ARTICLE

Logical Access Protection: securing the use of your AWS account with IAM

From AWS Security by Dylan Shields

The Wall between Accounts

Suppose you have two unrelated applications that run in the same AWS account. The first is a WordPress site, and the second is a Jenkins server. Both applications run on EC2. If Alice is a user who works on the WordPress site, and has full access to EC2, then an attacker with Alice’s credentials could attack both applications. In this scenario we say that both the WordPress site and the Jenkins server are in the blast radius of the Alice user. Figure 1 depicts this scenario. Ideally compromising a user which is meant for one application shouldn’t have any impact on the other. What can we do to reduce Alice’s blast radius?

Figure 1. When user accounts are compromised, all applications in the same account are potentially vulnerable, not only the ones involving the user.
Figure 2. Separate AWS accounts provide logical separation of resources. The compromise of a user in one account is unlikely to have an impact on resources in a different account.

Attribute-Based Access Control with Tags

Attribute-Based Access Control (ABAC) is a model that allows for dynamic permissions which depend on attributes of the caller and the resource. This is in contrast to Role-Based Access Control (RBAC) where all the resources a user can access are defined explicitly in the Identity Policies. In the Tagged Resources section, we’ll see how to use ABAC to grant a user permission to terminate only non-production EC2 instances. In the Tagged Principals section, we’ll investigate using ABAC to grant users permission to terminate EC2 instances only in the projects they work on.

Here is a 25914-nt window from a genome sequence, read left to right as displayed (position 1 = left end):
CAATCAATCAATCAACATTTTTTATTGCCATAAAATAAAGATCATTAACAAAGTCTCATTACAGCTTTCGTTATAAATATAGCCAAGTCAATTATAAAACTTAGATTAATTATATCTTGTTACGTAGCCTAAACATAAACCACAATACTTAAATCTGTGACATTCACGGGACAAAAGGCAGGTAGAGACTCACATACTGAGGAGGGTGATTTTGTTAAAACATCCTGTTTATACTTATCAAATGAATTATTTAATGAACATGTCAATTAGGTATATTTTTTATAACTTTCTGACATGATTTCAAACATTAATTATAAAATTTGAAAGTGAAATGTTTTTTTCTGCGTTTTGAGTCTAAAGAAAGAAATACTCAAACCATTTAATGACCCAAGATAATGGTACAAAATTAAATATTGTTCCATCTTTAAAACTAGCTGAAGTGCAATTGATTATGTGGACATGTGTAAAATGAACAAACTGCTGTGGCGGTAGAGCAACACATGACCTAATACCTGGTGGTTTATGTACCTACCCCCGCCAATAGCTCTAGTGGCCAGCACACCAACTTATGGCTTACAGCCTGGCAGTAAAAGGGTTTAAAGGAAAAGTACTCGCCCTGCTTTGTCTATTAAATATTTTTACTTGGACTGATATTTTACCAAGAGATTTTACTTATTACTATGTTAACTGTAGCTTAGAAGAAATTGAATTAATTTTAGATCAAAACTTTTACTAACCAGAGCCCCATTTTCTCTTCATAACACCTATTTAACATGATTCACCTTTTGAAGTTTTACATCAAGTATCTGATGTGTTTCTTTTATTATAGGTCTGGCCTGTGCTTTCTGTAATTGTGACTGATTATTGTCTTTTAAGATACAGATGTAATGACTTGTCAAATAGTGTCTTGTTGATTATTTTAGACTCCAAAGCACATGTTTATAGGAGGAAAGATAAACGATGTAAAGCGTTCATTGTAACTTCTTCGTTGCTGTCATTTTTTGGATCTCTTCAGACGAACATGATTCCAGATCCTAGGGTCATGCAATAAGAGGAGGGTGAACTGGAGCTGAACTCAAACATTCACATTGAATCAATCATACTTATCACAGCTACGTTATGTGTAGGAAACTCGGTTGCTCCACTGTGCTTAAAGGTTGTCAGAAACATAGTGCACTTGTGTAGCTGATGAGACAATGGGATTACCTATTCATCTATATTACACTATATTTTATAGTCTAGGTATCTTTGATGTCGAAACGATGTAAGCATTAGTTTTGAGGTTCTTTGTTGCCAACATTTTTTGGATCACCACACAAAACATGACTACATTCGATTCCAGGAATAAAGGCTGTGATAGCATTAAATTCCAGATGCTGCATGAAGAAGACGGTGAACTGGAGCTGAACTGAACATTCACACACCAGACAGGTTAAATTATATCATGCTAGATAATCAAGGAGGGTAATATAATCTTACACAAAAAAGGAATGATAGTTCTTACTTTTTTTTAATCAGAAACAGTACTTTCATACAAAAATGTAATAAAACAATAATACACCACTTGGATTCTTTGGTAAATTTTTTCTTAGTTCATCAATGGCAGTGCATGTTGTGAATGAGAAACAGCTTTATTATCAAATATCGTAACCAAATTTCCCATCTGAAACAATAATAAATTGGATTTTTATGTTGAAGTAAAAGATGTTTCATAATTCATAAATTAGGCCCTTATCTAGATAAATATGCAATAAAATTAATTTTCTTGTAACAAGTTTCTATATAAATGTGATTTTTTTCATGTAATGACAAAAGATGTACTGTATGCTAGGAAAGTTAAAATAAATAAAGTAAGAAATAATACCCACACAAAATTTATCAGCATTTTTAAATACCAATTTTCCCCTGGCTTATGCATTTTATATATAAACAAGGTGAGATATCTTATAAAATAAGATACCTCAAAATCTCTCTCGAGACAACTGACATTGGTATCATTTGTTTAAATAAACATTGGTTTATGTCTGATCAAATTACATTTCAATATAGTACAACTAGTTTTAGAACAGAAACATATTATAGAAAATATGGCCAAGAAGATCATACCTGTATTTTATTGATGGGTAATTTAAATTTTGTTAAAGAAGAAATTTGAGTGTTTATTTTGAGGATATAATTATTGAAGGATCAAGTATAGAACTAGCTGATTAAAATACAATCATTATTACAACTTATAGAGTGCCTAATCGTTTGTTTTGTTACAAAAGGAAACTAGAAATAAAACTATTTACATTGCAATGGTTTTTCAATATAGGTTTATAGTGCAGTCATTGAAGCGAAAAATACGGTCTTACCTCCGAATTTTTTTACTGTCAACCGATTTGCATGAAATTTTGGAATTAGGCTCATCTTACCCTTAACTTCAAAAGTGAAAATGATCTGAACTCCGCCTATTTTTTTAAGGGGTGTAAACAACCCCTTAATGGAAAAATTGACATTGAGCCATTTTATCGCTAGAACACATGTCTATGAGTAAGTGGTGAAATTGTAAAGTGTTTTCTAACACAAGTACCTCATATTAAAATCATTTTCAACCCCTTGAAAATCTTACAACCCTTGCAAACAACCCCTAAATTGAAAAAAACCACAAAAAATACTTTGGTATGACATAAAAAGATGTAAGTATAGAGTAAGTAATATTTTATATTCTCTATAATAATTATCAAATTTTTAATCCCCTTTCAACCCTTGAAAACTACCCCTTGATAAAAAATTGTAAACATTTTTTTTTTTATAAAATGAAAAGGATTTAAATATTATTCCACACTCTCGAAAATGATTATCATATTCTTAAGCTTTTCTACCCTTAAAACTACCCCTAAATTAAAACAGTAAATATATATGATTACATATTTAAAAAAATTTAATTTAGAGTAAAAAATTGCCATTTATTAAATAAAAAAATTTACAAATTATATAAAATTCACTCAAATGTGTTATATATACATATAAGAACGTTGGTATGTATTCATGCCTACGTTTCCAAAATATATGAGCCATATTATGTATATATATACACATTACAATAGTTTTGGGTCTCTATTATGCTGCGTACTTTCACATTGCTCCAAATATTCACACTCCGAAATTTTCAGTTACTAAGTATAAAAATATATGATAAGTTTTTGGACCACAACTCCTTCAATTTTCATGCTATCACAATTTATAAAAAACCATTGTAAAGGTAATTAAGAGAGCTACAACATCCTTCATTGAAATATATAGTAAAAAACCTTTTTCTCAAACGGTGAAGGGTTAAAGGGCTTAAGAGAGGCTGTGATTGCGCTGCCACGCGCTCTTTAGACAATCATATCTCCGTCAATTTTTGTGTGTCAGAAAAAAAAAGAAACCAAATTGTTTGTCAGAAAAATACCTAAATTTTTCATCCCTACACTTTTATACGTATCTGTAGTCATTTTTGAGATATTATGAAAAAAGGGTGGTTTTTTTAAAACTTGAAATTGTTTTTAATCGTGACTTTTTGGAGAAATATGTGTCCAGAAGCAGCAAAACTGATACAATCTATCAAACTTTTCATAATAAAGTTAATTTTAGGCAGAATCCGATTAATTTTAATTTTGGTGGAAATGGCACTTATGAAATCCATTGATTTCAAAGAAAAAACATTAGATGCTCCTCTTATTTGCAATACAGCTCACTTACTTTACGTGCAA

Tagged Resources

Suppose we’ve production and non-production EC2 instances running in one account. We want to give a user permission to terminate any non-production EC2 instances. With the tools we have, this is tricky. We could add the ARNs of all the non-production resources to the Resource Block of the user’s Identity Policy, but then every time we create a new instance, we must update that policy.

$ aws ec2 create-tags \ #A
--resources i-123abc \ #B
--tags Key=Environment,Value=Prod #C
{
"Version": "2012-10-17",
"Statement": [
{
"Effect": "Allow",
"Action": "ec2:TerminateInstances",
"Resource": "*",
"Condition": { #A
"StringEquals": { #B
"ec2:ResourceTag/Environment": "NonProd" #C
}
}
}
]
}
Table 1. Services that support Tag-based Authorization

Tagged Principals

We’ve seen how we can apply controls based on attributes of the resource being accessed. Now we’ll see how we can do the same thing using attributes of the caller. Consider a scenario where multiple teams are working on separate projects within the same account. Can we set up the permissions in a way that a user who works on one project can’t terminate EC2 instances from another project?

$ aws iam tag-user \ #A
--user-name Alice \
--tags Key=Project,Value=ABC
$ aws ec2 create-tags \ #B
--resources i-123abc \
--tags Key=Project,Value=ABC
{
"Version": "2012-10-17",
"Statement": [
{
"Effect": "Allow",
"Action": "ec2:TerminateInstances",
"Resource": "*",
"Condition": { #A
"StringEquals": { #A
"ec2:ResourceTag/Project": "${aws:PrincipalTag/Project}" #A
} #A
} #A
}
]
}

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